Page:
The Yukon’s going to get warmer and wetter, says visiting hydrologist Sean Carey.
But there’s also going to be less water.
It all hinges on permafrost.
Simply defined as ground that stays frozen for more than a year, it restricts the movement of water, said Carey, speaking to a packed house during a Yukon Science Institute lecture at the Beringia Centre.
But as the temperature in the North rises — and it has risen seven degrees in the last century — the permafrost is starting to melt.
“It’s declining dramatically,” said Carey.
“And this will change the cycling of water.”
An aerial picture of northern tundra taken in 1973 was speckled with ponds.
The same shot, taken again in 1997, had a much smaller smattering.
“There are lots of ponds missing,” said Carey.
As the permafrost melts, the water sinks deeper into the earth and the ponds disappear.
But here’s where it gets tricky.
Melting permafrost is also creating more wetlands and bogs.
Large plateaus of peat held up by permafrost are disappearing into surrounding bogs, trees and all, as the melting continues.
In the last 53 years, 30 per cent of the permafrost has melted, said Carey, who’s watched peat plateaus measuring 40 metres shrink to 26 metres in just eight years.
“By 2030 to 2040 they’ll be gone, and the trees will be gone too, because they can’t survive in such a wet environment,” he said.
The glaciers are also disappearing, and this will have an effect on rivers, like the Yukon, he said.
While snowmelt feeds the rivers in spring, it is melting glacier water that feeds the rivers in late summer and fall.
When the glaciers melt more in summer than they grow with snowfall in winter, there is net loss, said Carey.
“And this is what’s happening.”
So while there seems to be lots of water now as the glaciers melt, once they’re gone rivers are going to become trickles, something Carey has already seen in some parts of the North.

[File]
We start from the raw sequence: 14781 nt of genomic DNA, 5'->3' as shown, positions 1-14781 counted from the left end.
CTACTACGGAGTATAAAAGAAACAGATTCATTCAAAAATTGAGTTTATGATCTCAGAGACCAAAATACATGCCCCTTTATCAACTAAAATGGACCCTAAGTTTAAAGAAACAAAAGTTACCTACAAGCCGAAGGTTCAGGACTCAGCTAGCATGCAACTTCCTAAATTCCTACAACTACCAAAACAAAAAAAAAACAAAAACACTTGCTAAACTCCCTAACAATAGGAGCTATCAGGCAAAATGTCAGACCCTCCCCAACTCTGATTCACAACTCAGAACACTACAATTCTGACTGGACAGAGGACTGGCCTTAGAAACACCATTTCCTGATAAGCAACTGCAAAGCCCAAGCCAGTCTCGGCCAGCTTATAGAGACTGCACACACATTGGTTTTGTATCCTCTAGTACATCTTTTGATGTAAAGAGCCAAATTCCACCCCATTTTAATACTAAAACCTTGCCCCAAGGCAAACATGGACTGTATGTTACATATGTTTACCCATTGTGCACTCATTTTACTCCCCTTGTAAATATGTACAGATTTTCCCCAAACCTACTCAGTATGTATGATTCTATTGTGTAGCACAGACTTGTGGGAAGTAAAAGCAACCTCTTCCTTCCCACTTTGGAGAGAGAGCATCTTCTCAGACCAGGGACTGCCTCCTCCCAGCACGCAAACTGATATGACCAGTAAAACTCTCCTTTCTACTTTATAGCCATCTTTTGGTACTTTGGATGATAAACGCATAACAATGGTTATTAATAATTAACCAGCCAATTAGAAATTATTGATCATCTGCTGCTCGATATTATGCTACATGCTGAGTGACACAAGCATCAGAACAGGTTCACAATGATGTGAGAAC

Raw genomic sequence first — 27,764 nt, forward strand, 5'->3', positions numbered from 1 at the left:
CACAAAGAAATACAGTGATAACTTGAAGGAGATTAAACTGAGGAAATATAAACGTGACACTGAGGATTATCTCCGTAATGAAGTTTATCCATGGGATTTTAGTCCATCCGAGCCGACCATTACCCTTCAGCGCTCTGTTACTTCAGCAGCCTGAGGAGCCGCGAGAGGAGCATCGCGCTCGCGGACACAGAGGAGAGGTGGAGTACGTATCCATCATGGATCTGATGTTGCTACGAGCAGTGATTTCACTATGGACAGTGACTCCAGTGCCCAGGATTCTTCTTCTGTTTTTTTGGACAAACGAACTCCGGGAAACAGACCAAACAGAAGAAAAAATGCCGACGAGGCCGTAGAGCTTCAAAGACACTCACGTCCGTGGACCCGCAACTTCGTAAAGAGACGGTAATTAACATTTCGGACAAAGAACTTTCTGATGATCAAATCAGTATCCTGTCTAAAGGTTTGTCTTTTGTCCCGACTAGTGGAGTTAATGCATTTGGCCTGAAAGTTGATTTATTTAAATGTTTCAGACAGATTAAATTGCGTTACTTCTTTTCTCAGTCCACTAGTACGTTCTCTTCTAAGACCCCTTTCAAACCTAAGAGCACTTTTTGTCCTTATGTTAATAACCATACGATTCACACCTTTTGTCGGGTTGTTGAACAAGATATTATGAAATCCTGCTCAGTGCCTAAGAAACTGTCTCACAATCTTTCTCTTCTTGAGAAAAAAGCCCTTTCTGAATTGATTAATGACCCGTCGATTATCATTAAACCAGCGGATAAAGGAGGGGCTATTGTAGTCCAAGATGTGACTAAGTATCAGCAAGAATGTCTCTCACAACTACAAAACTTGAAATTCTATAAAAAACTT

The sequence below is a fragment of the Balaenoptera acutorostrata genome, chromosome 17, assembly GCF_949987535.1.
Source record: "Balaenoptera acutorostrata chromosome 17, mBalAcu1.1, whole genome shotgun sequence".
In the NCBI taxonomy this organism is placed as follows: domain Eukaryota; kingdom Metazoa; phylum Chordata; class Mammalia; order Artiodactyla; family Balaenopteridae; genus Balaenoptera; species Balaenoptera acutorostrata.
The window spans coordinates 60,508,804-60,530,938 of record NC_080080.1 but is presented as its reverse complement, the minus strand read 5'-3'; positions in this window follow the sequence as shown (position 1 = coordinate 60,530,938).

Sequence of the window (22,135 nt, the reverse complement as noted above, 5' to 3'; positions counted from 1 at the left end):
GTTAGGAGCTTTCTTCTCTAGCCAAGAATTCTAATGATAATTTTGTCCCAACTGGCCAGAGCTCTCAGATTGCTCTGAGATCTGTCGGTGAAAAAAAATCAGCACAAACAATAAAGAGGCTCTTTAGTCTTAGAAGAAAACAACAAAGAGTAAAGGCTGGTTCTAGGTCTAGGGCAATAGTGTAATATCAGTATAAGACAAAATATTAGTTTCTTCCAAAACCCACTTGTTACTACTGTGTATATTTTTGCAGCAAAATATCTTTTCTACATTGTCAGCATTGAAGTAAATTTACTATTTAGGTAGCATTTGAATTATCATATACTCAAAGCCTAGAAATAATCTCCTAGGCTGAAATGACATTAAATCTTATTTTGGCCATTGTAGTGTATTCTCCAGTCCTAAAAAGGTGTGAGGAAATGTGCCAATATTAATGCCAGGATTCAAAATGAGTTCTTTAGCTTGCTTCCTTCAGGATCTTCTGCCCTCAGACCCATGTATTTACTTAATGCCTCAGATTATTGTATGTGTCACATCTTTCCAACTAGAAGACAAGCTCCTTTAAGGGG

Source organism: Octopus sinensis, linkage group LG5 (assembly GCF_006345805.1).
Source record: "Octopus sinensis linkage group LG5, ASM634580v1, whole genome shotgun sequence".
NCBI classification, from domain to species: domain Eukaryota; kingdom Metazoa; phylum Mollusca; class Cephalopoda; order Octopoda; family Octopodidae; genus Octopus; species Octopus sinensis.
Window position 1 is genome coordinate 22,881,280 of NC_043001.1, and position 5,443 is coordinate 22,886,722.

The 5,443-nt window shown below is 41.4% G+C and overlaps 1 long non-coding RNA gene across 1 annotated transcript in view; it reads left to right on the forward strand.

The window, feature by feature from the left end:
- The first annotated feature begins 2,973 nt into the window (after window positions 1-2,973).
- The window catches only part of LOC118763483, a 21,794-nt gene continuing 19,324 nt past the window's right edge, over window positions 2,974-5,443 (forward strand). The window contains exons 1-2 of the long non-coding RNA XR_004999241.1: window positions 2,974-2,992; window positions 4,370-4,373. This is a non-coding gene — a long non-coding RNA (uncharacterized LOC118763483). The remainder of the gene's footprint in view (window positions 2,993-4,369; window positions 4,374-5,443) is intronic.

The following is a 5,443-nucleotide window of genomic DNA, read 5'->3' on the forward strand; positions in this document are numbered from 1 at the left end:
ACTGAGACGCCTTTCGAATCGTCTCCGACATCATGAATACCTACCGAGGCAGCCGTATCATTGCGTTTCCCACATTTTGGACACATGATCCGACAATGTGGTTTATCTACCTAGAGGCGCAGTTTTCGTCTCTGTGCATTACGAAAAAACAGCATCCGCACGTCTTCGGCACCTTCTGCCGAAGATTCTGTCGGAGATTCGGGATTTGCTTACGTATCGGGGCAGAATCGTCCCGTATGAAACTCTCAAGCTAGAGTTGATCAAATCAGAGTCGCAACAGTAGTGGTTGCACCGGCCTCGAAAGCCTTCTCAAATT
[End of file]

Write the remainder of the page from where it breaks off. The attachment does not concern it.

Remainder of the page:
“We are also losing two days of snow a year,” he said. “Since 1970, we’ve lost a month of snow.”
This too alters the amount of water flowing into northern rivers and lakes.
While scientists like Carey are working together under a network of Canadian researchers called IP3, Improved Processes and Parameterisation for Prediction in Cold Regions, to study the effects of climate change in the North, important players are missing.
Industry and development has a huge effect on hydrology, said Carey, pulling up a slide of a huge earthen sump holding drilling fluid. At first glance, it seemed to be relatively removed from the nearby river.
Then Carey pointed out a discoloured swath where the fluid is draining down to the water.
“The permafrost melted, and now it’s leaking into the river,” he said.
When forests are cleared and land is torn up, like the oilsands in Alberta, the hydrology becomes very different,” added Carey.
“And how we’re going to deal with ecosystem changes because of industry — we really have no idea.
“Lots of decisions in the North are based on good faith, but not necessarily good science, because it’s not there.”
Carey’s IP3 network is working with the Yukon Environment department and is meeting in Whitehorse until Saturday to discuss water issues in Canada’s mountains and North.
“University and government scientists, students, and water managers from territories, provinces, and industry across the country will present their research and new discoveries related to predicting the behaviour of water in Canada’s cold regions and predicting and minimizing related risks to resource industries, communities, and the environment,” said a news release.
“Yukon has experienced recent extreme weather and associated flooding. Snowfall during the winter of 2006/07 was the greatest on record, resulting in flooding of the Liard River.
“A warmer than normal 2007 summer produced significant glacier melt in the Southern Lakes, which, when combined with the record high snowpack and a wetter than normal summer, produced record high water levels which stayed above flood level for 67 days,” it said.
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